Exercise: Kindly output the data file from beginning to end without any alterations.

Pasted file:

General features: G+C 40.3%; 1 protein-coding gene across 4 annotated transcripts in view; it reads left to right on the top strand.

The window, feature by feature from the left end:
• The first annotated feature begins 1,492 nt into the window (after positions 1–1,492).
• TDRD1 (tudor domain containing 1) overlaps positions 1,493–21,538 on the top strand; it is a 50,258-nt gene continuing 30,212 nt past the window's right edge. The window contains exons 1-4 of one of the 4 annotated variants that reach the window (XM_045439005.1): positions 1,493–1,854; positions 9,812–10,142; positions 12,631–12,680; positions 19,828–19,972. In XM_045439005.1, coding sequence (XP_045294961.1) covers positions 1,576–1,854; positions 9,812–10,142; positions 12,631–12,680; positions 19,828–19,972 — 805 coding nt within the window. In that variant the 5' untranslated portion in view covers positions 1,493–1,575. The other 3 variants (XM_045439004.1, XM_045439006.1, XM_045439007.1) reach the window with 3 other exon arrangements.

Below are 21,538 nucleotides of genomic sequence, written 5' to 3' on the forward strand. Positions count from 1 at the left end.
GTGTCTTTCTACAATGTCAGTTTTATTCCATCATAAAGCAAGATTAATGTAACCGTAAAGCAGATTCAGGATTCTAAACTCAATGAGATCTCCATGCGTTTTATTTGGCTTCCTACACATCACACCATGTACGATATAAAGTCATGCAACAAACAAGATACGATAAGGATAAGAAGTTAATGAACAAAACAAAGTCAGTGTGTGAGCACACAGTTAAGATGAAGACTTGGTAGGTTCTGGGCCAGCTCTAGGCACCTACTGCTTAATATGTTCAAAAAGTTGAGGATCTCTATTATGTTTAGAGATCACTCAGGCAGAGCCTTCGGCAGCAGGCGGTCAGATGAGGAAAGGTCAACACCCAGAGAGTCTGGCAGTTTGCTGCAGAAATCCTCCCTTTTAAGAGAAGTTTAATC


General features: G+C 40.3%; 1 protein-coding gene across 4 annotated transcripts in view; it reads left to right on the top strand.

The window, feature by feature from the left end:
• The first annotated feature begins 1,492 nt into the window (after positions 1–1,492).
• TDRD1 (tudor domain containing 1) overlaps positions 1,493–21,538 on the top strand; it is a 50,258-nt gene continuing 30,212 nt past the window's right edge. The window contains exons 1-4 of one of the 4 annotated variants that reach the window (XM_045439005.1): positions 1,493–1,854; positions 9,812–10,142; positions 12,631–12,680; positions 19,828–19,972. In XM_045439005.1, coding sequence (XP_045294961.1) covers positions 1,576–1,854; positions 9,812–10,142; positions 12,631–12,680; positions 19,828–19,972 — 805 coding nt within the window. In that variant the 5' untranslated portion in view covers positions 1,493–1,575. The other 3 variants (XM_045439004.1, XM_045439006.1, XM_045439007.1) reach the window with 3 other exon arrangements.

Below are 21,538 nucleotides of genomic sequence, written 5' to 3' on the forward strand. Positions count from 1 at the left end.
GTGTCTTTCTACAATGTCAGTTTTATTCCATCATAAAGCAAGATTAATGTAACCGTAAAGCAGATTCAGGATTCTAAACTCAATGAGATCTCCATGCGTTTTATTTGGCTTCCTACACATCACACCATGTACGATATAAAGTCATGCAACAAACAAGATACGATAAGGATAAGAAGTTAATGAACAAAACAAAGTCAGTGTGTGAGCACACAGTTAAGATGAAGACTTGGTAGGTTCTGGGCCAGCTCTAGGCACCTACTGCTTAATATGTTCAAAAAGTTGAGGATCTCTATTATGTTTAGAGATCACTCAGGCAGAGCCTTCGGCAGCAGGCGGTCAGATGAGGAAAGGTCAACACCCAGAGAGTCTGGCAGTTTGCTGCAGAAATCCTCCCTTTTAAGAGAAGTTTAATC